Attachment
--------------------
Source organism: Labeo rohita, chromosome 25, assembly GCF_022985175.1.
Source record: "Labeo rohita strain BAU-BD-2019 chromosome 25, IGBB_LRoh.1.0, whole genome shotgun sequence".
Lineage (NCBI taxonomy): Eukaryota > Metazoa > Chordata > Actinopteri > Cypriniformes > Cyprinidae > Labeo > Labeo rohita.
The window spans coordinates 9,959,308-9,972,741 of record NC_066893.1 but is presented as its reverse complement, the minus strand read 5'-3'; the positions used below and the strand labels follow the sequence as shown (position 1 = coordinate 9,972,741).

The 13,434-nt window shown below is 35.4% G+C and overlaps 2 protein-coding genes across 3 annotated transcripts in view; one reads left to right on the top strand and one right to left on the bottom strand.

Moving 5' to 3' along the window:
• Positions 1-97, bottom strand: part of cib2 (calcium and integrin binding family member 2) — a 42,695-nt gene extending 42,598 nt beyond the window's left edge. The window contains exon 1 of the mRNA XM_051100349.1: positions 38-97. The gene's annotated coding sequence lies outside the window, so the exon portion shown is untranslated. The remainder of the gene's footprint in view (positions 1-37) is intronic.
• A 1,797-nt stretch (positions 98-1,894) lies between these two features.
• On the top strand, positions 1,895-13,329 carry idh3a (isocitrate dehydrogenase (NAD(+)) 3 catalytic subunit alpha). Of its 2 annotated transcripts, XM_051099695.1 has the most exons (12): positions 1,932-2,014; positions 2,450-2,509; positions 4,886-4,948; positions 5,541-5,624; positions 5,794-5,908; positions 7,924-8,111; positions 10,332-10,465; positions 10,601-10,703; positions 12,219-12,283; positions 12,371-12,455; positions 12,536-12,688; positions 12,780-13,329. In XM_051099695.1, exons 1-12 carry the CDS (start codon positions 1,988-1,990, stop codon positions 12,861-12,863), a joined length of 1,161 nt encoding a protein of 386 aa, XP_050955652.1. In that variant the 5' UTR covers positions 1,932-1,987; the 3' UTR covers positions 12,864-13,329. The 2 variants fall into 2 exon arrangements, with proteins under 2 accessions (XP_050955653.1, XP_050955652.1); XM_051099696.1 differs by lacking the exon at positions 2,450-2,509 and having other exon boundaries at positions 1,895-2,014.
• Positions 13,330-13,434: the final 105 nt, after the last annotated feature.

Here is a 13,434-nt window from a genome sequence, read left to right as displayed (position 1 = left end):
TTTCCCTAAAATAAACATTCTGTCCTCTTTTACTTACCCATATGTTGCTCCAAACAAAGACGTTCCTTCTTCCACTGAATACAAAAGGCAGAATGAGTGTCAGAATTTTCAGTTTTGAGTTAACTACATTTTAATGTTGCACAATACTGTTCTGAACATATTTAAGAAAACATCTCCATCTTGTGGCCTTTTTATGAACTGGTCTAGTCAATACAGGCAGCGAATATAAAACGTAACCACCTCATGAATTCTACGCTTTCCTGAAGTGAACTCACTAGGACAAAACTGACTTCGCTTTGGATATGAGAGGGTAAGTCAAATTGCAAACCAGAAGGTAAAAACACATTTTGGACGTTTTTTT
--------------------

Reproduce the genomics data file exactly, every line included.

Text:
Source organism: Labeo rohita, chromosome 25, assembly GCF_022985175.1.
Source record: "Labeo rohita strain BAU-BD-2019 chromosome 25, IGBB_LRoh.1.0, whole genome shotgun sequence".
Lineage (NCBI taxonomy): Eukaryota > Metazoa > Chordata > Actinopteri > Cypriniformes > Cyprinidae > Labeo > Labeo rohita.
The window spans coordinates 9,959,308-9,972,741 of record NC_066893.1 but is presented as its reverse complement, the minus strand read 5'-3'; the positions used below and the strand labels follow the sequence as shown (position 1 = coordinate 9,972,741).

The 13,434-nt window shown below is 35.4% G+C and overlaps 2 protein-coding genes across 3 annotated transcripts in view; one reads left to right on the top strand and one right to left on the bottom strand.

Moving 5' to 3' along the window:
• Positions 1-97, bottom strand: part of cib2 (calcium and integrin binding family member 2) — a 42,695-nt gene extending 42,598 nt beyond the window's left edge. The window contains exon 1 of the mRNA XM_051100349.1: positions 38-97. The gene's annotated coding sequence lies outside the window, so the exon portion shown is untranslated. The remainder of the gene's footprint in view (positions 1-37) is intronic.
• A 1,797-nt stretch (positions 98-1,894) lies between these two features.
• On the top strand, positions 1,895-13,329 carry idh3a (isocitrate dehydrogenase (NAD(+)) 3 catalytic subunit alpha). Of its 2 annotated transcripts, XM_051099695.1 has the most exons (12): positions 1,932-2,014; positions 2,450-2,509; positions 4,886-4,948; positions 5,541-5,624; positions 5,794-5,908; positions 7,924-8,111; positions 10,332-10,465; positions 10,601-10,703; positions 12,219-12,283; positions 12,371-12,455; positions 12,536-12,688; positions 12,780-13,329. In XM_051099695.1, exons 1-12 carry the CDS (start codon positions 1,988-1,990, stop codon positions 12,861-12,863), a joined length of 1,161 nt encoding a protein of 386 aa, XP_050955652.1. In that variant the 5' UTR covers positions 1,932-1,987; the 3' UTR covers positions 12,864-13,329. The 2 variants fall into 2 exon arrangements, with proteins under 2 accessions (XP_050955653.1, XP_050955652.1); XM_051099696.1 differs by lacking the exon at positions 2,450-2,509 and having other exon boundaries at positions 1,895-2,014.
• Positions 13,330-13,434: the final 105 nt, after the last annotated feature.

Here is a 13,434-nt window from a genome sequence, read left to right as displayed (position 1 = left end):
TTTCCCTAAAATAAACATTCTGTCCTCTTTTACTTACCCATATGTTGCTCCAAACAAAGACGTTCCTTCTTCCACTGAATACAAAAGGCAGAATGAGTGTCAGAATTTTCAGTTTTGAGTTAACTACATTTTAATGTTGCACAATACTGTTCTGAACATATTTAAGAAAACATCTCCATCTTGTGGCCTTTTTATGAACTGGTCTAGTCAATACAGGCAGCGAATATAAAACGTAACCACCTCATGAATTCTACGCTTTCCTGAAGTGAACTCACTAGGACAAAACTGACTTCGCTTTGGATATGAGAGGGTAAGTCAAATTGCAAACCAGAAGGTAAAAACACATTTTGGACGTTTTTTT